Indexing and the Incorporation of Exogenous Information Shocks to Stock Prices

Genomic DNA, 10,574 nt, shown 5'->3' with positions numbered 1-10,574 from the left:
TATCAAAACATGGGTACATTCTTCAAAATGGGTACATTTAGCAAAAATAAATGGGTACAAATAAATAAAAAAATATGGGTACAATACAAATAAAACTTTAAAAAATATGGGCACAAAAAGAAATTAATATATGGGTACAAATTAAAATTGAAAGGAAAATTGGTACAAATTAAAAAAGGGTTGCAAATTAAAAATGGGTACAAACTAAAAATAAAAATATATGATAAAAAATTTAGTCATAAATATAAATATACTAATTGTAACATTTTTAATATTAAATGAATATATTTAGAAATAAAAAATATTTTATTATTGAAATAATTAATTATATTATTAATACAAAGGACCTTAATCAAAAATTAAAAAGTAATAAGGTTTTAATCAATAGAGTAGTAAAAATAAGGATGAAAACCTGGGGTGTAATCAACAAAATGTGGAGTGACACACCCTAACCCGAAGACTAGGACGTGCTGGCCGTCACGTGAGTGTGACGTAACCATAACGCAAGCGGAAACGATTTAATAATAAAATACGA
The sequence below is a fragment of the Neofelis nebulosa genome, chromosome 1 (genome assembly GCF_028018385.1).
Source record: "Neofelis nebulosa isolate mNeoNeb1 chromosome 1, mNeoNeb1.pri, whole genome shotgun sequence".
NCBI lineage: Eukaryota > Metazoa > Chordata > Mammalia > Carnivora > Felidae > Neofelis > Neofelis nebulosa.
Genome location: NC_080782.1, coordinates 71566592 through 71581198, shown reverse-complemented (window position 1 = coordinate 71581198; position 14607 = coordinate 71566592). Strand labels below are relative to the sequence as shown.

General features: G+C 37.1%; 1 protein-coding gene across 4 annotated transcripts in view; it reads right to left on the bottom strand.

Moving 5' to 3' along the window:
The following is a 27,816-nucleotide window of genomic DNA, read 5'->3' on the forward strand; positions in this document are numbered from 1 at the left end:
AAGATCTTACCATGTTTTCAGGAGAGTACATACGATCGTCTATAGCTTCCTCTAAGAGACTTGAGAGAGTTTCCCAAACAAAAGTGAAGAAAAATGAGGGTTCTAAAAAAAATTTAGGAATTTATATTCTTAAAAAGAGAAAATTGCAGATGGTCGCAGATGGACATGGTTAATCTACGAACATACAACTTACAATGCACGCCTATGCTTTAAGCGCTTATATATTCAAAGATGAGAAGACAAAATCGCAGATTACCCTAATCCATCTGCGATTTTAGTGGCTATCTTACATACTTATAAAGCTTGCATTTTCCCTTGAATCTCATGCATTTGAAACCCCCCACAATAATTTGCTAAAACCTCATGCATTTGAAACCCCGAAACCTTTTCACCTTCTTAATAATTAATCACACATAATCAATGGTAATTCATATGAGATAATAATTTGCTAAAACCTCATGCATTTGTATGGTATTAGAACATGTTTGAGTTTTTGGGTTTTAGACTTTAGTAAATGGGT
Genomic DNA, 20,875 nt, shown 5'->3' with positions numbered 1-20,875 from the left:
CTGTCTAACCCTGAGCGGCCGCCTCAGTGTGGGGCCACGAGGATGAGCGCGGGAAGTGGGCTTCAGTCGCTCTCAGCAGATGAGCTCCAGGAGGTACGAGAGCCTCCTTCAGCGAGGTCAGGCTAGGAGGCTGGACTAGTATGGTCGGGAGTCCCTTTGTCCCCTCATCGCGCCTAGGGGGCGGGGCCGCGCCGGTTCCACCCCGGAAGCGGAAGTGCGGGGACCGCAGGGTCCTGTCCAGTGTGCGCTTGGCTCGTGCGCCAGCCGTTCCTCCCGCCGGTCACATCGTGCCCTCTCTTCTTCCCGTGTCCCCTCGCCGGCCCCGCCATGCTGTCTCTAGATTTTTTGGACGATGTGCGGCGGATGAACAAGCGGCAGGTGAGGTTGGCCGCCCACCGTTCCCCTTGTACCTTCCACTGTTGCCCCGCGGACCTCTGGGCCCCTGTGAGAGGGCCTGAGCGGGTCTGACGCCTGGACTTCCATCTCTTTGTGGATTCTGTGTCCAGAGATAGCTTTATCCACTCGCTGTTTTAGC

Savings increasingly flow to low-cost index funds, which simply buy and hold the stocks in a major index, such as the S&P 500. Increased indexing impedes incorporation of idiosyncratic information into stock prices. We limit endogeneity bias by showing that exogenous idiosyncratic currency shocks induce smaller idiosyncratic moves in the stock prices of currency-sensitive firms in proximate time windows when in the index than when not in it. Increased indexing thus appears to be undermining the efficient markets hypothesis that supports its viability.